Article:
Agitation should initially be managed with nonpharmacologic strategies.
- Continue supportive care (e.g., reassurance, reorientation).
- Arrange for a family member or sitter to remain with the patient at all times.
- Identify and treat easily reversible causes of agitation: e.g., dehydration, hunger, pain, hypoxia, or urinary retention.
- Use : e.g., calm verbal interaction, clear communication. 
Medications should be reserved for refractory agitation.
- Sedating medications should be limited to patients with agitation severe enough to pose a risk to themselves or others.
- To minimize the risk of worsening delirium with medication:
- Consider specialist consultation (e.g., psychiatry, geriatrics) for patients who need continual dosing.
- The recommended dosages for older adults are lower than for younger patients. 
- Adverse effects
Avoid antipsychotics in patients with underlying alcohol withdrawal or benzodiazepine withdrawal (due to the risk of seizures) and in patients at high risk for QTc prolongation (due to the risk of torsades de pointes). 
- Clinical applications: Reserve for patients with alcohol or benzodiazepine withdrawal, or a history of neuroleptic malignant syndrome. 
- Preferred agent: lorazepam
- Prolonged or worsening delirium
- Oversedation and falls
Over one-third of cases of delirium can be prevented with nonpharmacological strategies. 
- The following measures can reduce morbidity: 
- Early identification of at-risk patients (see “Etiology”)
- Regular screening to detect early signs of delirium
- Tailored care according to risk, e.g., validated monitoring tools and prevention strategies for older patients 
- Delirium is very common in the ICU; see “Supportive care in the ICU” for additional considerations. 
Older patients are at particularly high risk for delirium during hospitalization and benefit from specialized monitoring and prevention. 
- Reduce exposure to modifiable risk factors.
Reorient the patient regularly.
- Keep a clock and/or calendar near the patient to help with orientation.
- Provide visual and hearing aids for patients with impairments.
- Keep curtains open and lights on during daytime hours.
- At night, reduce the amount of noise, procedures, and medication administration.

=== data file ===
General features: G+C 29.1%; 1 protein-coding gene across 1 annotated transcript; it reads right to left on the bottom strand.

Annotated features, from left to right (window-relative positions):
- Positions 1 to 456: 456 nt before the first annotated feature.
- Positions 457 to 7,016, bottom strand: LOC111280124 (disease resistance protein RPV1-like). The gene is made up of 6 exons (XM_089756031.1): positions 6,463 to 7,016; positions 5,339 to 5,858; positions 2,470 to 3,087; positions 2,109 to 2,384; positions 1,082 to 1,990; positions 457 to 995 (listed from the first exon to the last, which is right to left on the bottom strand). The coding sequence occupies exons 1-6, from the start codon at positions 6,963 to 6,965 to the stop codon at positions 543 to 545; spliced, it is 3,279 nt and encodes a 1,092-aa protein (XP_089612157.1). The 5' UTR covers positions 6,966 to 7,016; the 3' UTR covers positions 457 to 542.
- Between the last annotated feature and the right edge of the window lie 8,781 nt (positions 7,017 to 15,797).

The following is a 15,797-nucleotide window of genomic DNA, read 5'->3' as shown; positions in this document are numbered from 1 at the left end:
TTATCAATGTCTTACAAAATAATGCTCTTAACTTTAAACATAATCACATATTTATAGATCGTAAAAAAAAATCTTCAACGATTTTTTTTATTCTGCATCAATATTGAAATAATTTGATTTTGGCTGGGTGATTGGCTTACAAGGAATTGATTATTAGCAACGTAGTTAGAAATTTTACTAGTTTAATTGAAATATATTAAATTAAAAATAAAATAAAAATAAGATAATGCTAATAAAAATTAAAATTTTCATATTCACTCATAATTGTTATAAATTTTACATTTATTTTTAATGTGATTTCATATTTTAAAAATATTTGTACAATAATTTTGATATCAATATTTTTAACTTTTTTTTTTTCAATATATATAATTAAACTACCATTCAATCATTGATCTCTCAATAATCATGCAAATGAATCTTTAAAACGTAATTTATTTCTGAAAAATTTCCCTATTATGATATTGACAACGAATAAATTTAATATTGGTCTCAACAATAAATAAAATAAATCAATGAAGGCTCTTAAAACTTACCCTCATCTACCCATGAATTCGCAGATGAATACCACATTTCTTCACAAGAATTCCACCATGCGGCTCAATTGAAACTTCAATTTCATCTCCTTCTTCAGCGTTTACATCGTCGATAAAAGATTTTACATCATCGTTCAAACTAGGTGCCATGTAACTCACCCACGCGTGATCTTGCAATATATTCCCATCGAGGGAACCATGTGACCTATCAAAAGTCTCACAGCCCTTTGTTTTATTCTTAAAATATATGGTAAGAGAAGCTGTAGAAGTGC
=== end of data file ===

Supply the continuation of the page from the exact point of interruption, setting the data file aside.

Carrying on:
- Arrange for regular visits from family and friends.
- Regularly assess at-risk patients using the CAM tool to detect delirium early.
- Pharmacological prophylaxis: Some medications (e.g., dexmedetomidine, melatonin) have been used to prevent delirium in the critical care/postoperative settings, but benefits are still uncertain. 
Uninterrupted sleep is particularly important in patients with delirium, who may experience a worsening of neuropsychiatric symptoms in the evening and at night known as sundowning.
Cholinesterase inhibitors have not been shown to be effective in the prevention or treatment of delirium. However, patients requiring long-term treatment cholinesterase inhibitors can continue to use them. 
- Assess the patient using the confusion assessment method (CAM) or CAM-ICU if they are critically ill.
- Identify and treat reversible precipitating causes and contributing factors.
- Perform basic diagnostic studies (e.g., POC glucose, BMP, CBC, urinalysis, ECG).
- Perform further diagnostics based on clinical suspicion (e.g., EEG, CT head).
- Review the patient's medication for possible contributing drugs or withdrawal (e.g., benzodiazepines).
- Prioritize nonpharmacological supportive care and strategies.
- Identify and treat easily reversible causes (e.g., pain, urinary retention).
- Use de-escalation techniques when feasible.
- Consider pharmacological treatment for refractory agitation that compromises the safety of the patient or others.
- Consider admission for further workup and management.